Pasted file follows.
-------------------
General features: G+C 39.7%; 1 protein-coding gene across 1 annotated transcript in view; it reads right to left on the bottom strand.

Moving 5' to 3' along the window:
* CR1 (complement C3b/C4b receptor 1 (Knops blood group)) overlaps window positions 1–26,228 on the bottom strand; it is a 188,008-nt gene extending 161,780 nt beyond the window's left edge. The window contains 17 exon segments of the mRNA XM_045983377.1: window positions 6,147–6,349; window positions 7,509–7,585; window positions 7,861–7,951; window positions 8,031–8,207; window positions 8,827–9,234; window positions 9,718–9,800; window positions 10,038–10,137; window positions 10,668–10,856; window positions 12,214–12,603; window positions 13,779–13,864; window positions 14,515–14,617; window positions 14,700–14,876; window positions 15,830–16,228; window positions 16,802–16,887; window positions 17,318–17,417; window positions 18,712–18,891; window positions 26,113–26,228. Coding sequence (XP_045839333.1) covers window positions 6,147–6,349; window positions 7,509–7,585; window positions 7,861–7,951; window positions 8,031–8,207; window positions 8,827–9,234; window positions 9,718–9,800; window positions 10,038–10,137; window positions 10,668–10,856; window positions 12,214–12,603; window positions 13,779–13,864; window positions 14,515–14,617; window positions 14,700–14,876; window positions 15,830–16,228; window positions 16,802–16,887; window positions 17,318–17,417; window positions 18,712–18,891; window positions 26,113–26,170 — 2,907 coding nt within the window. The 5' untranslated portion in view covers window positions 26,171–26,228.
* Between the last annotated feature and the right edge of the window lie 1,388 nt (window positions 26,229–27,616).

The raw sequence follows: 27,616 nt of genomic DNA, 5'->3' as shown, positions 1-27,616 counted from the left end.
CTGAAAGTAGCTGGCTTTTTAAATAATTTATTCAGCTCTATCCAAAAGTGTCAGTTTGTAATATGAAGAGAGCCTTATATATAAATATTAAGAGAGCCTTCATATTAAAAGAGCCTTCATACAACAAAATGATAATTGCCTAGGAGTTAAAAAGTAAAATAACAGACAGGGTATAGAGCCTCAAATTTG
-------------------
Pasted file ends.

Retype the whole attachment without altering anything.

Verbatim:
General features: G+C 39.7%; 1 protein-coding gene across 1 annotated transcript in view; it reads right to left on the bottom strand.

Moving 5' to 3' along the window:
* CR1 (complement C3b/C4b receptor 1 (Knops blood group)) overlaps window positions 1–26,228 on the bottom strand; it is a 188,008-nt gene extending 161,780 nt beyond the window's left edge. The window contains 17 exon segments of the mRNA XM_045983377.1: window positions 6,147–6,349; window positions 7,509–7,585; window positions 7,861–7,951; window positions 8,031–8,207; window positions 8,827–9,234; window positions 9,718–9,800; window positions 10,038–10,137; window positions 10,668–10,856; window positions 12,214–12,603; window positions 13,779–13,864; window positions 14,515–14,617; window positions 14,700–14,876; window positions 15,830–16,228; window positions 16,802–16,887; window positions 17,318–17,417; window positions 18,712–18,891; window positions 26,113–26,228. Coding sequence (XP_045839333.1) covers window positions 6,147–6,349; window positions 7,509–7,585; window positions 7,861–7,951; window positions 8,031–8,207; window positions 8,827–9,234; window positions 9,718–9,800; window positions 10,038–10,137; window positions 10,668–10,856; window positions 12,214–12,603; window positions 13,779–13,864; window positions 14,515–14,617; window positions 14,700–14,876; window positions 15,830–16,228; window positions 16,802–16,887; window positions 17,318–17,417; window positions 18,712–18,891; window positions 26,113–26,170 — 2,907 coding nt within the window. The 5' untranslated portion in view covers window positions 26,171–26,228.
* Between the last annotated feature and the right edge of the window lie 1,388 nt (window positions 26,229–27,616).

The raw sequence follows: 27,616 nt of genomic DNA, 5'->3' as shown, positions 1-27,616 counted from the left end.
CTGAAAGTAGCTGGCTTTTTAAATAATTTATTCAGCTCTATCCAAAAGTGTCAGTTTGTAATATGAAGAGAGCCTTATATATAAATATTAAGAGAGCCTTCATATTAAAAGAGCCTTCATACAACAAAATGATAATTGCCTAGGAGTTAAAAAGTAAAATAACAGACAGGGTATAGAGCCTCAAATTTG